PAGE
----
By Peter O¿Donnell
BioWorld International Correspondent
BRUSSELS, Belgium ¿ EuropaBio, the European Association for Bioindustries, has joined the chorus of approval from the European biotechnology industry for the European Court of Justice decision confirming the validity of the EU rules on biotechnology patents.
Noting that the court had ¿unequivocally rejected¿ all six pleas by the Netherlands against Directive 98/44/EC on the legal protection of biotechnology inventions, Hugo Schepens, EuropaBio secretary general, called for full implementation of the rule now that all ambiguities were lifted. (See BioWorld International, Oct. 10, 2001.)
¿More than a year after the deadline for member states to transpose the directive, 11 out of 15 have not yet done so,¿ he said. ¿The court¿s decision is a clear call on all of them to transpose the directive immediately, fully and unequivocally. Europe has been very late in adopting this legislation and cannot afford any further loss of time. Effective intellectual property protection remains the cornerstone of successful research and entrepreneurship.¿
Erik Tambuyzer, chairman of EuropaBio, stressed that ¿to become fully competitive in the field of biotechnology, Europe must eliminate ambiguity and uncertainty. Today¿s ruling is a powerful signal to EU and national policymakers. It is also a strong encouragement to the thousands of European researchers and entrepreneurs who are unlocking biotechnology¿s rich potential for Europe¿s welfare and well being.¿
But the European Parliament still is showing reticence about biotechnology patent rights. At its October session, the Parliament expressed concerns over the risks of intellectual property rules breaching ethical considerations. Following the granting of U.S. patents on the breast cancer genes BRCA1 and BRCA2 to Myriad Genetics Inc., of Salt Lake City, the Parliament adopted a resolution repeating its call on the European Patent Office to ensure that patent applications in Europe do not violate the principle of non-patentability of humans, their genes or cells in their natural environment.
There is a fear among Euro-MPs that the European Patent Office will grant patents for these genes. They said the European Patent Office should reconsider any such request and take into account objections from bodies such as the Institut Curie, which recently has argued against European patents being granted on such products. Euro-MPs also voted in favor of the Parliament as an institution objecting formally to the filing of such patents.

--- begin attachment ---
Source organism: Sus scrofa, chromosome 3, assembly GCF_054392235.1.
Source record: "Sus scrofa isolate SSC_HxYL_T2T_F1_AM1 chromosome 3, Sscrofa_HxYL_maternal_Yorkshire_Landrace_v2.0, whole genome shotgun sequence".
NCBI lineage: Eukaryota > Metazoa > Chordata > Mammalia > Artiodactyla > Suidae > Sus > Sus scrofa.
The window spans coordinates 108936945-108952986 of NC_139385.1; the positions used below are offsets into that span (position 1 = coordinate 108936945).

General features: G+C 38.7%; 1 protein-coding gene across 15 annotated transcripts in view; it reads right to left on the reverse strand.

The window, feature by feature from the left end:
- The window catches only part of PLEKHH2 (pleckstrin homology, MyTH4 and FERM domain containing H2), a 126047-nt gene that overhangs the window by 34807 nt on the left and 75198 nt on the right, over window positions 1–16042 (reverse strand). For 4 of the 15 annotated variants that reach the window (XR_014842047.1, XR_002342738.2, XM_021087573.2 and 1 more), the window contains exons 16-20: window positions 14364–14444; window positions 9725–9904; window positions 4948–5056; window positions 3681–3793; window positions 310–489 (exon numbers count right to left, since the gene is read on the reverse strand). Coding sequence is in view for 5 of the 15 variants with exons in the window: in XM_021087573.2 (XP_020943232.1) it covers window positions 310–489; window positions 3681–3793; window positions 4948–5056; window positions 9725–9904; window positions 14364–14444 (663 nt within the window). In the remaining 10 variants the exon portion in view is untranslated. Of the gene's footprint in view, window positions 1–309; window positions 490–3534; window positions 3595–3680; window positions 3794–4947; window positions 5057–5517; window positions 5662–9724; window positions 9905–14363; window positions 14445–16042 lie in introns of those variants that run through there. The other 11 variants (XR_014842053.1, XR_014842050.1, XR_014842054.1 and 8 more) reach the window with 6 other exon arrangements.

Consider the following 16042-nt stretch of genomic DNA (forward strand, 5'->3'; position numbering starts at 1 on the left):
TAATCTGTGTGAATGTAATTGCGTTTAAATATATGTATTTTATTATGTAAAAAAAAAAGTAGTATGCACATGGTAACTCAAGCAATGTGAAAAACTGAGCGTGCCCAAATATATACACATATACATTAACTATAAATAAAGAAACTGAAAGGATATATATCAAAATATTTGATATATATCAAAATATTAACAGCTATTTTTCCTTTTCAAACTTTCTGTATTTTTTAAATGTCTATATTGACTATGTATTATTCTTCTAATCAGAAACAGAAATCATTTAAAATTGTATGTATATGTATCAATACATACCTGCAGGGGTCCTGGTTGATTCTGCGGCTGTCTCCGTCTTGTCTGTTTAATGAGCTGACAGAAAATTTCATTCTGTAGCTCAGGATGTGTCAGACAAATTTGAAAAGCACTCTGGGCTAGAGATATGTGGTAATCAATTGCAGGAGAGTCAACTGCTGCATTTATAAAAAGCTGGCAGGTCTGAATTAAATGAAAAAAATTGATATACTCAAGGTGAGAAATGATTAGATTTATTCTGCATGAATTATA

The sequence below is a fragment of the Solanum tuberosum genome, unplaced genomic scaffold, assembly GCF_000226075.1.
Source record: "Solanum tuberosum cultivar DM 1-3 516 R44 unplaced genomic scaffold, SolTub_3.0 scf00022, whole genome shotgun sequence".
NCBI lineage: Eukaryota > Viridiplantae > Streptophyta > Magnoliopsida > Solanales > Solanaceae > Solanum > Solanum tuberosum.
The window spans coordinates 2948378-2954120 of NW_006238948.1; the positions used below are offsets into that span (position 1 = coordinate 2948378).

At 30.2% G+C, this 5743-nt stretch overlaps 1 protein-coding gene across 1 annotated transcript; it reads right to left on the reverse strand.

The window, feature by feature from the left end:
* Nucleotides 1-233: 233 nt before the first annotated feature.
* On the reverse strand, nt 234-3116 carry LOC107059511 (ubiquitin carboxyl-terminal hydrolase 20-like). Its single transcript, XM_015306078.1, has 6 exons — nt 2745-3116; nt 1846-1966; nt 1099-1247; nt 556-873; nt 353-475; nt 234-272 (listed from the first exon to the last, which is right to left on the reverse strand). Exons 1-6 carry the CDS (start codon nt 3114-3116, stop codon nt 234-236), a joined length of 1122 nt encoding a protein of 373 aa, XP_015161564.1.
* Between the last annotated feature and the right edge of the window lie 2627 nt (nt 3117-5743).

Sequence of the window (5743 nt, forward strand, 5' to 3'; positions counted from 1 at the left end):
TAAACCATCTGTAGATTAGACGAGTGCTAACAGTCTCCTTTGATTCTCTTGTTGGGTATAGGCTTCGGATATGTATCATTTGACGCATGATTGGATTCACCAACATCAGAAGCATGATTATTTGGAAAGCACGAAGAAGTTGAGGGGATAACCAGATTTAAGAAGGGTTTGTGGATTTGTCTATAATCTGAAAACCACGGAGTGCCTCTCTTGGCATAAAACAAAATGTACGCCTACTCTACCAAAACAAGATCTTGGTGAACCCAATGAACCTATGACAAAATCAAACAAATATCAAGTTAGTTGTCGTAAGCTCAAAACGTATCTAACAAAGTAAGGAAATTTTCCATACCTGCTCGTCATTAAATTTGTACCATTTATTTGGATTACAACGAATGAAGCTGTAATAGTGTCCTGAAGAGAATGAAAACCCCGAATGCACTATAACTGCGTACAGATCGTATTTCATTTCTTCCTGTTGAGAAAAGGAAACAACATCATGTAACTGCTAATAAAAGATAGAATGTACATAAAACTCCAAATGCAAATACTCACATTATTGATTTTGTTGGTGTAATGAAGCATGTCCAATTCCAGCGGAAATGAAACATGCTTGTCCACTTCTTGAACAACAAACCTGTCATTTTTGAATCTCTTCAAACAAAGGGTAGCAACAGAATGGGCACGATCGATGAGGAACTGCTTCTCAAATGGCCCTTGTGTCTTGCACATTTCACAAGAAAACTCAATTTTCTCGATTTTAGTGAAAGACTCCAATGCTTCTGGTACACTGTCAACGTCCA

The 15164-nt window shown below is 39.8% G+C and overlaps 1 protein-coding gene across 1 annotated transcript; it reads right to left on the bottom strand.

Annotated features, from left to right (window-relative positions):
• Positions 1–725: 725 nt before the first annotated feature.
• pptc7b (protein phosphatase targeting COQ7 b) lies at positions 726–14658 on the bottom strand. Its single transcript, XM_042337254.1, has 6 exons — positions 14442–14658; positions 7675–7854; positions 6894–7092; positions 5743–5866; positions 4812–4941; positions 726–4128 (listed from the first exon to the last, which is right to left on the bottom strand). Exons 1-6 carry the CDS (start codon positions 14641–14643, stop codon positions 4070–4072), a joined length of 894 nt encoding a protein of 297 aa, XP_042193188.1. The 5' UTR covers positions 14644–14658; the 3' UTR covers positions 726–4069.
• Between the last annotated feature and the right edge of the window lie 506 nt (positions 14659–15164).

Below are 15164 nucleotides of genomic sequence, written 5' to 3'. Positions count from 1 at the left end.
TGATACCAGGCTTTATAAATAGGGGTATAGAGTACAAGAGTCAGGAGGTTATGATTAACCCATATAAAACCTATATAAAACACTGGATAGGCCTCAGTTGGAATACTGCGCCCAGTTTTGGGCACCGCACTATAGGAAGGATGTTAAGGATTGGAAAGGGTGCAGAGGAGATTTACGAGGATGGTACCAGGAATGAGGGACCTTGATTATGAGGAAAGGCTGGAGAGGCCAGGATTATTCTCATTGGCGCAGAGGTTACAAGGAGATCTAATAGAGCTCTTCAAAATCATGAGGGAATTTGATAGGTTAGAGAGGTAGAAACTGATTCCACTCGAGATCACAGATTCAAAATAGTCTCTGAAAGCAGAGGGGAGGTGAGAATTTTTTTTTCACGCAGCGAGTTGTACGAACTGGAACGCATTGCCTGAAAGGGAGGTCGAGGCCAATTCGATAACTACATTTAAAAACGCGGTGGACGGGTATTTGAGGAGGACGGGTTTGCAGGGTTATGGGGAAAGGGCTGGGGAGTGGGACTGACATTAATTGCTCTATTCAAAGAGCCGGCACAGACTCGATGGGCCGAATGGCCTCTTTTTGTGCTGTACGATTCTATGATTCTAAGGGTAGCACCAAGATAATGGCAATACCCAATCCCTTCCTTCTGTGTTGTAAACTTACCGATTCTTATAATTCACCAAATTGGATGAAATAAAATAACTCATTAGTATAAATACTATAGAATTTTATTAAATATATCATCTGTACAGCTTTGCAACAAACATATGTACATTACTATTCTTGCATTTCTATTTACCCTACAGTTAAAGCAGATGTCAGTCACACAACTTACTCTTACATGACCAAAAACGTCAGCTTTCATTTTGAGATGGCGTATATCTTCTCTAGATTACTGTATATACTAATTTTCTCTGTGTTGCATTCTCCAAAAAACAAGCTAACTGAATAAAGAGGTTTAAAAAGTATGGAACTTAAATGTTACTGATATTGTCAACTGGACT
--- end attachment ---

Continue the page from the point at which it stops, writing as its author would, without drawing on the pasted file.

Friends Of Earth Resists Easing On GMOs
The environmentalist group Friends of the Earth is not impressed with the European Union¿s newfound determination to ease the regulatory environment for biotechnology. It has accused the European Commission of disregarding public health and environmental concerns by proposing to undermine future legislation on GMO foods and crops.
FoE says the Commission is planning to break the deadlock on new GMO authorizations in Europe by accepting ¿voluntary agreements¿ with biotechnology companies. At present, 13 new GMO crops and 11 new foods are caught by the moratorium on new GMO authorizations that EU member states put in place two years ago, pending a tightening up of EU biotechnology rules. In the meantime, the biotechnology industry has offered promises that if the logjam is broken on the products caught by the moratorium so that they can be launched now, the companies involved will bring them into line with any new EU legislation that comes into force later.
The environmentalists¿ view is that the European Commission, in abetting industry efforts to break the current moratorium on GMOs, is playing the industry¿s tune. Instead, it said, companies should not be allowed to launch until pending new rules have been implemented on testing of GMO crops, on traceability and labeling, and on labeling of GM food and feed.
Gill Lacroix, biotechnology coordinator of Friends of the Earth Europe, said she sees the Commission plan as a move to pacify the biotech industry.